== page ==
24581150, BMC Genomics. 2014 Mar 1;15(1):170. doi: 10.1186/1471-2164-15-170.

Characterization method

gene deletion mutant and growth assay,RT-PCR

Genomic accession number


Nucelotide position range







Bifidobacterium breve/1685

Degradation or Biosynthesis


Cluster number


Gene name

Gene position

Gene type

Found by CGCFinder?

- 1 - 309 (-) CDS No
- 812 - 1531 (+) CDS No
- 1955 - 2782 (+) CDS No
- 2983 - 5706 (-) CDS No
- 6115 - 7062 (-) TF: DBD-Pfam|HTH_AraC,DBD-Pfam|HTH_AraC,DBD-SUPERFAMILY|0036286,DBD-SUPERFAMILY|0035607 No
- 7143 - 8183 (-) CDS No
- 8295 - 9632 (-) TC: gnl|TC-DB|O52718|2.A.1.18.1 Yes
- 9853 - 11001 (+) TF: DBD-Pfam|MarR,DBD-SUPERFAMILY|0044258 Yes
- 11081 - 11479 (-) STP: STP|Glyoxalase Yes
- 11553 - 12926 (-) TC: gnl|TC-DB|O52717|2.A.1.18.2 Yes
- 13112 - 14116 (-) other Yes
- 14412 - 16859 (+) CAZyme: CBM48|GH13_11 Yes
- 16943 - 17434 (-) CDS No




24581150, BMC Genomics. 2014 Mar 1;15(1):170. doi: 10.1186/1471-2164-15-170.


Comparative genomics of the Bifidobacterium breve taxon.


Bottacini F, O'Connell Motherway M, Kuczynski J, O'Connell KJ, Serafini F, Duranti S, Milani C, Turroni F, Lugli GA, Zomer A, Zhurina D, Riedel C, Ventura M, van Sinderen D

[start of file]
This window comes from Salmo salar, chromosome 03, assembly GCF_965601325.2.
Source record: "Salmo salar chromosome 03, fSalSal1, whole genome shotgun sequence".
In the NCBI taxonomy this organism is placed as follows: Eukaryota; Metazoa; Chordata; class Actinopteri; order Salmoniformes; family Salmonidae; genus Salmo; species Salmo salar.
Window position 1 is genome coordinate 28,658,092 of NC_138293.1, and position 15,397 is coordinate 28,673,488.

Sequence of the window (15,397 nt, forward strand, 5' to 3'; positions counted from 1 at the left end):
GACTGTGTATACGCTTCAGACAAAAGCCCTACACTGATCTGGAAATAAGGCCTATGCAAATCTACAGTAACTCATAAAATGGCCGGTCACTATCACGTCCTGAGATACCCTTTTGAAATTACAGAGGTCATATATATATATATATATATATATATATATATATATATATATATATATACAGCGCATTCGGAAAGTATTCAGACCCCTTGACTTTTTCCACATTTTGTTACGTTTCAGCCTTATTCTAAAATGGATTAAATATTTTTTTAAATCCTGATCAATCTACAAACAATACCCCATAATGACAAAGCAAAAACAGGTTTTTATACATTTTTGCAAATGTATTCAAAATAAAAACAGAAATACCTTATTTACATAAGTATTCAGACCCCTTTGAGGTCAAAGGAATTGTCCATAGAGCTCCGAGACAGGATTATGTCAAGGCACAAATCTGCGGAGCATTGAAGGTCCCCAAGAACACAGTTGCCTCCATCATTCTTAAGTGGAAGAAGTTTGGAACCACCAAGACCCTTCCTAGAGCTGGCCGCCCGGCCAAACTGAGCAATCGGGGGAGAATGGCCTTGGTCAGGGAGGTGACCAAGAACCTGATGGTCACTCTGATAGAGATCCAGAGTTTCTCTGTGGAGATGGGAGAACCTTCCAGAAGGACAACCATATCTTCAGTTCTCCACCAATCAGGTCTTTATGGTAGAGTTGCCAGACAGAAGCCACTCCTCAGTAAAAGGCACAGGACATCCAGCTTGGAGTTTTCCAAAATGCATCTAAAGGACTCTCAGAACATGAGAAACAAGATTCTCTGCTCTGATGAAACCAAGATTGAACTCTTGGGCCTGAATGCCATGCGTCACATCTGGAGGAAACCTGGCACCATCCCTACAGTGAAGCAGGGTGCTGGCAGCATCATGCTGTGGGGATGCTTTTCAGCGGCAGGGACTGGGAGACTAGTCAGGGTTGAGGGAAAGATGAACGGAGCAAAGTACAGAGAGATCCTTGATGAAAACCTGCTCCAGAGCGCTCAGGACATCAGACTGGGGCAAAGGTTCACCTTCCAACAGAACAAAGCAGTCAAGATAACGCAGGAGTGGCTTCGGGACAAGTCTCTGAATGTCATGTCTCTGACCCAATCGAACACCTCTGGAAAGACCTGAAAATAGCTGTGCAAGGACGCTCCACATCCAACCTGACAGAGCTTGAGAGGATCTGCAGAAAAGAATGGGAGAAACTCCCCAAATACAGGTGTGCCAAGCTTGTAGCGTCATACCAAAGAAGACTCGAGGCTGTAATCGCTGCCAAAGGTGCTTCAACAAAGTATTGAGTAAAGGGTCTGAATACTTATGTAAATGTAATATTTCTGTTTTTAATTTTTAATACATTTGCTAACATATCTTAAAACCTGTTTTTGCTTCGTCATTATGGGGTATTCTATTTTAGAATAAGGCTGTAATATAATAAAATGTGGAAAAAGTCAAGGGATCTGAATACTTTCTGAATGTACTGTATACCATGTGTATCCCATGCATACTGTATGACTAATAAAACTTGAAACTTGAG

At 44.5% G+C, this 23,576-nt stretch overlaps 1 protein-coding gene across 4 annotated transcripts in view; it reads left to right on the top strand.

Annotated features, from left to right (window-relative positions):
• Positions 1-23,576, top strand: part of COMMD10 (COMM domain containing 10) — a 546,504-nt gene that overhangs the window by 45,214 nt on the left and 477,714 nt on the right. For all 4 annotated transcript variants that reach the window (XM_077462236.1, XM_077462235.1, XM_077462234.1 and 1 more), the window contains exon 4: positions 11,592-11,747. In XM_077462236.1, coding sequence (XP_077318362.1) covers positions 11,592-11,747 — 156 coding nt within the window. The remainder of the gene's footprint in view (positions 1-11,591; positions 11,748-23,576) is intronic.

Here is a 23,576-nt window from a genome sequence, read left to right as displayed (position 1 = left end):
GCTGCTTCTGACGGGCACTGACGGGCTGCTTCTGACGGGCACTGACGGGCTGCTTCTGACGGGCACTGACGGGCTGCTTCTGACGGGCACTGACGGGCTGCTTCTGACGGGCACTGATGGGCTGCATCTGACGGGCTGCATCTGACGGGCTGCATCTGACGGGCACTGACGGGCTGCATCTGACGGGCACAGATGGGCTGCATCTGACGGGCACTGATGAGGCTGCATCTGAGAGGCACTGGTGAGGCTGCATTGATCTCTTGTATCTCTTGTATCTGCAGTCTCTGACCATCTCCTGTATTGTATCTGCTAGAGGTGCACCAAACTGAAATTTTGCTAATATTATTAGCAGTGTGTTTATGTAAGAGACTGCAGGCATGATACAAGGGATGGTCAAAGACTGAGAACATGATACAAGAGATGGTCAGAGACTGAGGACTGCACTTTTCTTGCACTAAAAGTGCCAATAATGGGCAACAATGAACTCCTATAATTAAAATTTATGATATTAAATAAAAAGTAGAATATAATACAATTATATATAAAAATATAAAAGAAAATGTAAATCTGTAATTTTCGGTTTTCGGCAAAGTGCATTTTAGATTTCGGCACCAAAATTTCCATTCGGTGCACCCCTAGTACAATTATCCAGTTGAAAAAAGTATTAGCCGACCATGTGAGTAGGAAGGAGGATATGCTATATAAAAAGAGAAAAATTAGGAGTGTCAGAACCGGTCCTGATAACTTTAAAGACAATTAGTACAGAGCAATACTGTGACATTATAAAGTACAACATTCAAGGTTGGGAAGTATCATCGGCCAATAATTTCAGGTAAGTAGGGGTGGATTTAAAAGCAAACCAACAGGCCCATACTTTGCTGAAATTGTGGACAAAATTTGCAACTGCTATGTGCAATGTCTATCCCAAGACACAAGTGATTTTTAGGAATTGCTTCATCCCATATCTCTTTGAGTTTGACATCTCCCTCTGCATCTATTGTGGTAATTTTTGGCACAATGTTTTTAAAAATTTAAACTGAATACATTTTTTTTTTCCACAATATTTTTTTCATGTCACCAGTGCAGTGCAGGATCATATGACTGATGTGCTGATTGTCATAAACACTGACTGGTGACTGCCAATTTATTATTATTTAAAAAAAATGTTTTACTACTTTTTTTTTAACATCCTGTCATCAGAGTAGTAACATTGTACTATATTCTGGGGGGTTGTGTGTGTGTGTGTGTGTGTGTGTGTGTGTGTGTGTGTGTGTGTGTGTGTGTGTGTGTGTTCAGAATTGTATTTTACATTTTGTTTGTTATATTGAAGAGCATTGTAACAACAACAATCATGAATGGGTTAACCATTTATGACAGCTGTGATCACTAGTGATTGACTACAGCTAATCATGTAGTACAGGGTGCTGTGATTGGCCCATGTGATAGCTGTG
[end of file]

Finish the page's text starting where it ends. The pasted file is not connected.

BACKGROUND: Bifidobacteria are commonly found as part of the microbiota of the gastrointestinal tract (GIT) of a broad range of hosts, where their presence is positively correlated with the host's health status. In this study, we assessed the genomes of thirteen representatives of Bifidobacterium breve, which is not only a frequently encountered component of the (adult and infant) human gut microbiota, but can also be isolated from human milk and vagina. RESULTS: In silico analysis of genome sequences from thirteen B. breve strains isolated from different environments (infant and adult faeces, human milk, human vagina) shows that the genetic variability of this species principally consists of hypothetical genes and mobile elements, but, interestingly, also genes correlated with the adaptation to host environment and gut colonization. These latter genes specify the biosynthetic machinery for sortase-dependent pili and exopolysaccharide production, as well as genes that provide protection against invasion of foreign DNA (i.e. CRISPR loci and restriction/modification systems), and genes that encode enzymes responsible for carbohydrate fermentation. Gene-trait matching analysis showed clear correlations between known metabolic capabilities and characterized genes, and it also allowed the identification of a gene cluster involved in the utilization of the alcohol-sugar sorbitol. CONCLUSIONS: Genome analysis of thirteen representatives of the B. breve species revealed that the deduced pan-genome exhibits an essentially close trend. For this reason our analyses suggest that this number of B. breve representatives is sufficient to fully describe the pan-genome of this species. Comparative genomics also facilitated the genetic explanation for differential carbon source utilization phenotypes previously observed in different strains of B. breve.